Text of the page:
Chapter

True Exceptions: Defeasibility and Particularism*

Bruno Celano

in The Logic of Legal Requirements

Published in print September 2012 | ISBN: 9780199661640
Published online January 2013 | e-ISBN: 9780191745461 | DOI: http://dx.doi.org/10.1093/acprof:oso/9780199661640.003.0017
True Exceptions: Defeasibility and Particularism*

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The identity assumption is part and parcel of the notion that some norms are not barely wrong, but defeasible. There are various ways of substantiating the identity assumption, corresponding to some main ways of moulding the concept of defeasibility (of norms). This chapter challenges the identity assumption. Or, rather, it distinguishes two different versions of it, and argues that one of them is hollow. It challenges it by reviewing, and rejecting, one of the main ways in which it can be substantiated, namely, a specificationist strategy for dealing with norm conflicts and inappropriate normative verdicts. This leads the chapter to taking a stand in the generalism vs particularism debate. Rejection of the identity assumption leads, when conjoined to an awareness of the phenomena underlying defeasibility claims, to a version of particularism.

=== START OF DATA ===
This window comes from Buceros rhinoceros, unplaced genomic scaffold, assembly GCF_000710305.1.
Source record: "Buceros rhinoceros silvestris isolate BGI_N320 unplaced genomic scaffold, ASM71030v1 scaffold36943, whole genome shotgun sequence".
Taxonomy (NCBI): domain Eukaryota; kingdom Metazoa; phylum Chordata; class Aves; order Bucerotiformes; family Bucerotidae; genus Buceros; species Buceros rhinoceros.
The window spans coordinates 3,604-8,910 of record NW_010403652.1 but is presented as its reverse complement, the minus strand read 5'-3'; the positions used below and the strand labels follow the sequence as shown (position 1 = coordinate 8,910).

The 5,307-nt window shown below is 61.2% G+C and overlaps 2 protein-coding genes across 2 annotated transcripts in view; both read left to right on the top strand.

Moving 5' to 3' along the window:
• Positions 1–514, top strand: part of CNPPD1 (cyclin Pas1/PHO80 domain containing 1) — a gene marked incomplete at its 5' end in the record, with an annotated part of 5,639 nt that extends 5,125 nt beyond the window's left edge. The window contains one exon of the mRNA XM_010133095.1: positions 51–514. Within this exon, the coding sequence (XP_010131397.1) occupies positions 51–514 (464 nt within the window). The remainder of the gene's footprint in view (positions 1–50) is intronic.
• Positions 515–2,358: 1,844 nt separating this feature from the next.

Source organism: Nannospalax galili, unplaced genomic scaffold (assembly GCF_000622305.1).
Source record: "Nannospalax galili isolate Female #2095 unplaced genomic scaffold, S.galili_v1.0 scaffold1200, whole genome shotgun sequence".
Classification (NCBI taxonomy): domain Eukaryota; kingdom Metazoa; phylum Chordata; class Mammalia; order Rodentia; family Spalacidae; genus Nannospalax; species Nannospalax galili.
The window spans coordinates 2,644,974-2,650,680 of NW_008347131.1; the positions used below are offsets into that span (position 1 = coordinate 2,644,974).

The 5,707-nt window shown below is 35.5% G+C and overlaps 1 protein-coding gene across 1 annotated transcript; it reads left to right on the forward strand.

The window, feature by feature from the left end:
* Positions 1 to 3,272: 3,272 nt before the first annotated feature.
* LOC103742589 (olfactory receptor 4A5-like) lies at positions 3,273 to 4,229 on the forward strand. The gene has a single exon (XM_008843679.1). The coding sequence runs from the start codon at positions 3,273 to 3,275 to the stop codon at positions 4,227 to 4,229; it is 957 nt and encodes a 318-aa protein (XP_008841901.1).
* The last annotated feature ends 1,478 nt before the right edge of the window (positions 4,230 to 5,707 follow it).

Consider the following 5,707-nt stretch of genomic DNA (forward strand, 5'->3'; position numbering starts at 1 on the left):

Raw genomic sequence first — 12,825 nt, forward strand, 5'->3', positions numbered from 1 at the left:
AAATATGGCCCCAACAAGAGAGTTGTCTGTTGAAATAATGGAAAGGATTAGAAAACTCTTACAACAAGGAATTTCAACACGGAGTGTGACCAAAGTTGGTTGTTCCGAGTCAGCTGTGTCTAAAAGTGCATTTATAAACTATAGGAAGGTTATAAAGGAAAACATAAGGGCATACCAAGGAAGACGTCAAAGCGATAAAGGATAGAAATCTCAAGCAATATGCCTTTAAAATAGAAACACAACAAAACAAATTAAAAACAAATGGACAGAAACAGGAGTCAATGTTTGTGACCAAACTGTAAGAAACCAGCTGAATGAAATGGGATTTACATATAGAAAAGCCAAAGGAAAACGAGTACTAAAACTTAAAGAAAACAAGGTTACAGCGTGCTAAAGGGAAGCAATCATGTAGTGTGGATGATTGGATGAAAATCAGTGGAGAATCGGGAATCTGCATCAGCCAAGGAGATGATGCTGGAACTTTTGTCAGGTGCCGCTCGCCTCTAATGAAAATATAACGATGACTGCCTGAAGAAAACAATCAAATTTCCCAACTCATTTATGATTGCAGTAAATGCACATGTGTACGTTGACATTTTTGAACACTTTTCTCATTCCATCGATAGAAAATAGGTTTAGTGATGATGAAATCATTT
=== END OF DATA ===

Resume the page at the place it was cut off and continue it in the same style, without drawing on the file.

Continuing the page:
Keywords: identity assumption; norms; normative verdicts; generalism; particularism; specificationist strategy

Chapter.  13588 words. 

Subjects: Jurisprudence and Philosophy of Law

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